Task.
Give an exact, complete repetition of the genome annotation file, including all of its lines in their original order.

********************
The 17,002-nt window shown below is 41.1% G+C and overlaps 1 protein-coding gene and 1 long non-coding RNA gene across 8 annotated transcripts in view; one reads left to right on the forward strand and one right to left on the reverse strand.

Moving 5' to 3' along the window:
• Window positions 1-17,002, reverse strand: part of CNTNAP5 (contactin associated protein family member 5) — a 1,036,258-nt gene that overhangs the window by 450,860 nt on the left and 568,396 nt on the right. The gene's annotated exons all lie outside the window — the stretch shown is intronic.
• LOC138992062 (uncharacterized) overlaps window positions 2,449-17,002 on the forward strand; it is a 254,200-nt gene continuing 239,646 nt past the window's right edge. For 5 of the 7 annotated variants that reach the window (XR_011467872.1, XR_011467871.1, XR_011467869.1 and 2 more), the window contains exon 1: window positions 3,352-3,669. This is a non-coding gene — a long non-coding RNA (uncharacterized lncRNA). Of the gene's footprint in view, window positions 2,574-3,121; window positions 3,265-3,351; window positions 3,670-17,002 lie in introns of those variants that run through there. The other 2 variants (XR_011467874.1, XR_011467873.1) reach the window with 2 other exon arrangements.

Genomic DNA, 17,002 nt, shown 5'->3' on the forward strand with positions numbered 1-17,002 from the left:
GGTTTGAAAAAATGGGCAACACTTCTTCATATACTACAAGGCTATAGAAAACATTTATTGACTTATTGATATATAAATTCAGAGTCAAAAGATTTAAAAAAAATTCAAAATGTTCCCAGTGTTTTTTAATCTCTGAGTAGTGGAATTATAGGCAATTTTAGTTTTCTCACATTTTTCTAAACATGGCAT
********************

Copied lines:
The 17,002-nt window shown below is 41.1% G+C and overlaps 1 protein-coding gene and 1 long non-coding RNA gene across 8 annotated transcripts in view; one reads left to right on the forward strand and one right to left on the reverse strand.

Moving 5' to 3' along the window:
• Window positions 1-17,002, reverse strand: part of CNTNAP5 (contactin associated protein family member 5) — a 1,036,258-nt gene that overhangs the window by 450,860 nt on the left and 568,396 nt on the right. The gene's annotated exons all lie outside the window — the stretch shown is intronic.
• LOC138992062 (uncharacterized) overlaps window positions 2,449-17,002 on the forward strand; it is a 254,200-nt gene continuing 239,646 nt past the window's right edge. For 5 of the 7 annotated variants that reach the window (XR_011467872.1, XR_011467871.1, XR_011467869.1 and 2 more), the window contains exon 1: window positions 3,352-3,669. This is a non-coding gene — a long non-coding RNA (uncharacterized lncRNA). Of the gene's footprint in view, window positions 2,574-3,121; window positions 3,265-3,351; window positions 3,670-17,002 lie in introns of those variants that run through there. The other 2 variants (XR_011467874.1, XR_011467873.1) reach the window with 2 other exon arrangements.

Genomic DNA, 17,002 nt, shown 5'->3' on the forward strand with positions numbered 1-17,002 from the left:
GGTTTGAAAAAATGGGCAACACTTCTTCATATACTACAAGGCTATAGAAAACATTTATTGACTTATTGATATATAAATTCAGAGTCAAAAGATTTAAAAAAAATTCAAAATGTTCCCAGTGTTTTTTAATCTCTGAGTAGTGGAATTATAGGCAATTTTAGTTTTCTCACATTTTTCTAAACATGGCAT